EX2 XTERRA — Rocky Gap State Park, Maryland — July 12, 2009


You always remember your first, right?

Thursday evening I spent waaay too much time playing with dryer lint, petroleum jelly, corrugated cardboard, cotton balls, carboard egg cartons and wax, and so I was behind in getting stuff ready for packing the car on the Friday right before the weekend for the race.  (I was making firestarters.)  Friday morning arrived.  Quick gym journey.  Back home and showered, and Amanda showed up.  Off to the grocery store where priority #1 was smores goods.  Returned home and efficiently made sandwiches for the drive.  Packed the car, and on the road about 1hr later than I wanted to.

During the time we were packing, I went to print directions.  I initially was going to go out the PA Turnpike, because that’s how Google Maps was taking one from PHL.  However, for a reason that I can’t recall now, I changed the starting destination to the house here in Jersey, and Gmaps altered the route by taking us south first towards Baltimore.  The new route was supposed to be a 20minute time savings.  20mins?  Ok.  Substantial enough.  Well, it turned out to be the wrong decision — going south on I95 that is.  I95 wasn’t really the problem.  There was some traffic that was stop and go, but nothing intolerable — as tolerable as any kind of traffic can be anyhow.  The problem was I70 West, specifically the section around Fredericksburg, MD.  It’s ridiculous.  There’s no construction, but the highway actually goes from 3 lanes to 1 lane, and then it has 2 other exits and merges immediately after going to 1 lane.  About 1/2 mile later, there is a roadway that comes in from the left and cars have to get across I70 to the right to continue.  It’s completely FUBAR.  I have no idea how the state, county, township and citizens have allowed it to remain that way.  In all, we were delayed about 1.5hrs.

Finally made it to the campground.  Checked in and while driving through the camp loop, I remembered why I hate MD State Park campgrounds.  They’re all gravel and dust pads.  “Gotta cut costs!  Gotta cut costs!”  They’re shit campsites for tents, and I ruined a couple tent pegs as a result.  We did have a nice overlooking view down a hill and into the woods.  We saw quite a few deer wandering through.  It was a great spot to listen to the wind on Saturday evening when it really kicked up too, because you could hear the gust coming down from the top of the hill, pass through the tree tops all around us and continue like a wave through the trees past the campsites further towards the lake.

A decent fire pit for grilling too.A decent fire pit for grilling too.

Headed out to Cumberland to find a grocery store and firewood.  Never buy firewood from a state park.  It’s the biggest GD ripoff going.  It was $6 for four pieces of small tinder!  Hardly even split logs!  We eventually found a farmer along the main road that provided camp wood via the honor system.  $10 and we got a fair amount and good size.  Yet, back in Cumberland, the people in grocery store were just weird.  Everyone had  a very pronounced southern accent.  Seriously???  I’ve been further south into W. Virginia where the southern accent wasn’t nearly as strong.  Shit — I was in Asheville, NC several weeks ago, and I’d dare to say that these Marylanders had equally strong accents as the Ashers.  Anyway, they could only give us directions to things if we were going in a certain direction.  For instance, only if we were going west could they tell us where a convenience store is.  “How about Fire wood?”  “Hmm.  Don’t reckon.”  . o O (“you don’t reckon what?!?!”)  Driving around in Cumberland looking for a grocery store, we pulled up next to some people on the sidewalk to ask for directions.  They were certainly friendly enough, but they were like, “Hmmpf.  Geez!  Well, let me think.  It’s a ways!  You gotta go back to this light, go left, right over the tracks and then go right.  You’ll go past houses, and you’ll think it’s an area where people live — but just stay on that road.  You’ll eventually find it.”  As simple as a left, then a right and then a second right is, these people made it out to sound like it was miles away and confusing to get to.  Amanda and I both decided that W. Virginia should just send a militia of coal miners into western Maryland and annex it.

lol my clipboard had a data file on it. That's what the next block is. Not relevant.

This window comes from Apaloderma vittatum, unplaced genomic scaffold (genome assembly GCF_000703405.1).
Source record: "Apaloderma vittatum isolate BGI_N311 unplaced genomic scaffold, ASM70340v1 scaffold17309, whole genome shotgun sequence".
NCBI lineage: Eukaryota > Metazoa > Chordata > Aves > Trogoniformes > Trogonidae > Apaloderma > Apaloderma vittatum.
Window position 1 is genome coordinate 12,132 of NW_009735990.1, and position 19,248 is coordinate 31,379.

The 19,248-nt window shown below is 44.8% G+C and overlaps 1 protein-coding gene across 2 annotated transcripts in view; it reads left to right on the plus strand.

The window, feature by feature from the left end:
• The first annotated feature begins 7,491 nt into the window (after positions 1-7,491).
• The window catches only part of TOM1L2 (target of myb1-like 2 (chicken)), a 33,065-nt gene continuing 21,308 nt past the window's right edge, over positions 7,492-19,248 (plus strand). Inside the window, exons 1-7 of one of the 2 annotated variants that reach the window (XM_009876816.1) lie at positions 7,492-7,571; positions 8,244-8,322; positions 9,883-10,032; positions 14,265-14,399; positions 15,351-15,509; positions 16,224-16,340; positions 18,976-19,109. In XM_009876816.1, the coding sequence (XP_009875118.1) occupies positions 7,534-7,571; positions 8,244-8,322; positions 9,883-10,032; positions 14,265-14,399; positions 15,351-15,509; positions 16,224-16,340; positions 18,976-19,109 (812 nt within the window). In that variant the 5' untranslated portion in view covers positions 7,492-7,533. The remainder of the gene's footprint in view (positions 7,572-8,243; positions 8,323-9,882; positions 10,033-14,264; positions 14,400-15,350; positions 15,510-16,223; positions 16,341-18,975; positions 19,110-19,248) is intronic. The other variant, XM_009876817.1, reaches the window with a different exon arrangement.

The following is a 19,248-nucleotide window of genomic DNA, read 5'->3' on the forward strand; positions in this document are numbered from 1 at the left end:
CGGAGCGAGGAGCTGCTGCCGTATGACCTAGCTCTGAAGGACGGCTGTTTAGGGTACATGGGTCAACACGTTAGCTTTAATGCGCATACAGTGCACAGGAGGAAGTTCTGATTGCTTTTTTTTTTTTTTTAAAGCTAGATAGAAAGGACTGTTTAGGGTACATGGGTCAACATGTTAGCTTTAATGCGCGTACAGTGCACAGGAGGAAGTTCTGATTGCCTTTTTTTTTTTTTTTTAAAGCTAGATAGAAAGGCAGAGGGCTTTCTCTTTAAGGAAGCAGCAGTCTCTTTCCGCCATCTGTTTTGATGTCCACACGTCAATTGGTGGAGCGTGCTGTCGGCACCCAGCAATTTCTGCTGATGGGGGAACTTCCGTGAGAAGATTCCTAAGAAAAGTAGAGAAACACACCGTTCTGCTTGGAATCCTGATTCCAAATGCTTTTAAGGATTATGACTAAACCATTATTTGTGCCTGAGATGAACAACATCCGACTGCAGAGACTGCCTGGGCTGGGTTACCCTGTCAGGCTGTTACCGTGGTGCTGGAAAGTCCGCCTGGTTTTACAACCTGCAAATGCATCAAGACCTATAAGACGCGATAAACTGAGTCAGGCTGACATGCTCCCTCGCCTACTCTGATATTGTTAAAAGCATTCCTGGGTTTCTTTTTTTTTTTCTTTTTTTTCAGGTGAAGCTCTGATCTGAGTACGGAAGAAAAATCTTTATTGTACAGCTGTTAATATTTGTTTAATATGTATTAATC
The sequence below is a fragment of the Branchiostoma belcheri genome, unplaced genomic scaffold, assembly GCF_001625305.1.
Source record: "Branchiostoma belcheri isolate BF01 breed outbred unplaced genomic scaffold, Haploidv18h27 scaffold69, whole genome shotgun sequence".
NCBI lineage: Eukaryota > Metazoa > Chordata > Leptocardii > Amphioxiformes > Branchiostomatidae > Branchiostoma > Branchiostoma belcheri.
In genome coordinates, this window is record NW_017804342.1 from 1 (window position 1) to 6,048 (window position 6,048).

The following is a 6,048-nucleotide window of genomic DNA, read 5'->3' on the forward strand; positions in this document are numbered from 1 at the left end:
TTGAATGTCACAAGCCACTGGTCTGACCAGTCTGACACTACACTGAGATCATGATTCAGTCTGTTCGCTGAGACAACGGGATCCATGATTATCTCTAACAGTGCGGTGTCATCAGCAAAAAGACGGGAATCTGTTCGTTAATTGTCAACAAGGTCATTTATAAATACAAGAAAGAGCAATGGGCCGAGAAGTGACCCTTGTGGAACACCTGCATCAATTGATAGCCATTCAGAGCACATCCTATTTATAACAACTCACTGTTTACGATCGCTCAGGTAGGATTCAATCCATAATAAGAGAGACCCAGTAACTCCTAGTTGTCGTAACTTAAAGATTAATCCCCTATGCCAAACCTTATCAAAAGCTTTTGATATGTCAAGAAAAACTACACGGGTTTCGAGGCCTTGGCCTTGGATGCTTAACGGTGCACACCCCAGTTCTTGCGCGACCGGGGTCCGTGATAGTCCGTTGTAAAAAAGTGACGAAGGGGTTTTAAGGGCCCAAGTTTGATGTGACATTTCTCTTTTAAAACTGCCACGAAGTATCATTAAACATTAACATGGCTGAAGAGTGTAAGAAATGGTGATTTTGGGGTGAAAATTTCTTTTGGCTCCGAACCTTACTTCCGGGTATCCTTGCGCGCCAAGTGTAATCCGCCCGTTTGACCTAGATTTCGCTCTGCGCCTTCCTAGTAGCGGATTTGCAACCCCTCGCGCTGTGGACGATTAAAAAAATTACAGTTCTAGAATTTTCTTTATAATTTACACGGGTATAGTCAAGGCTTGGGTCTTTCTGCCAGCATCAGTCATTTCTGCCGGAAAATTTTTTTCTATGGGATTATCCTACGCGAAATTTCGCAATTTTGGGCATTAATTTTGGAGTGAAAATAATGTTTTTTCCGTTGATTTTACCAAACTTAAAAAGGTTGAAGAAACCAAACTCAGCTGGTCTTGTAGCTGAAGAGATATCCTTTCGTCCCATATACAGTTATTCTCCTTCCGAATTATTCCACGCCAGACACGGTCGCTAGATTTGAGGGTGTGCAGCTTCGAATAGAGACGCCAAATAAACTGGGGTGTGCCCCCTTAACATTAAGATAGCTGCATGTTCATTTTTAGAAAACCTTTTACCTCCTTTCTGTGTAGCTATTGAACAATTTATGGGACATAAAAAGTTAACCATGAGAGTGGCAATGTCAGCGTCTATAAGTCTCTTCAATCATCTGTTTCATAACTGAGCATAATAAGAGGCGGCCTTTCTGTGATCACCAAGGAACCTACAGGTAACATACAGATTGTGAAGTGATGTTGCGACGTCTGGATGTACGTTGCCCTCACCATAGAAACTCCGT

Back to the campground to cook pasta while waiting for Victoria, who finished work at 5:30pm in CC @ Alma.  She  didn’t get on the road until close to 6.  She showed up at the campground around 9:30-9:45.  I don’t like to think about how fast she was going to get there in such a short time.  Dinner done.  Smores galore and Coronas … “what race???  I’m camping, goddammit!”  Bed.  Rise and shine.  Steel cut, nanners and raisins for breakfast.  Hiked the Mt. Trail that was right next to our campsite and was part of the bike loop for the race.

A gently sloping downhill -- it was a good section for speed, especially with the full suspension! :-)A gently sloping downhill — it was a good section for speed, especially with the full suspension! :-)

DSCN3513

Nice single track section along the Lakeside Trail on the south/eastern side of Lake Habeeb.Nice single track section along the Lakeside Trail on the south/eastern side of Lake Habeeb.

We agreed that we lucked out to get a good campsite location.  Constantly had people coming out of the woods who were pre-riding the course past our site.  Got to talk to quite a few people as they changed flat tires, waited for their slower friends or mended their cuts and bruises.